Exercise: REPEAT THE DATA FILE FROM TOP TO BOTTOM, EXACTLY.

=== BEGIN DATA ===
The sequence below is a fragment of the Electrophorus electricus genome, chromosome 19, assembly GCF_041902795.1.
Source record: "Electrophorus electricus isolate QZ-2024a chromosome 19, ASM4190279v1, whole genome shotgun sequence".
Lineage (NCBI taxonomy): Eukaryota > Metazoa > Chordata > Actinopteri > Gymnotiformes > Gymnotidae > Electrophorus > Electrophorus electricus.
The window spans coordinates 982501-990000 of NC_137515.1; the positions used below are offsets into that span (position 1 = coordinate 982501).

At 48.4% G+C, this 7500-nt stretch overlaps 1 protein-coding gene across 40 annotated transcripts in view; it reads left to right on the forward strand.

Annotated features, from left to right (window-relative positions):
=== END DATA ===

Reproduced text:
The sequence below is a fragment of the Electrophorus electricus genome, chromosome 19, assembly GCF_041902795.1.
Source record: "Electrophorus electricus isolate QZ-2024a chromosome 19, ASM4190279v1, whole genome shotgun sequence".
Lineage (NCBI taxonomy): Eukaryota > Metazoa > Chordata > Actinopteri > Gymnotiformes > Gymnotidae > Electrophorus > Electrophorus electricus.
The window spans coordinates 982501-990000 of NC_137515.1; the positions used below are offsets into that span (position 1 = coordinate 982501).

At 48.4% G+C, this 7500-nt stretch overlaps 1 protein-coding gene across 40 annotated transcripts in view; it reads left to right on the forward strand.

Annotated features, from left to right (window-relative positions):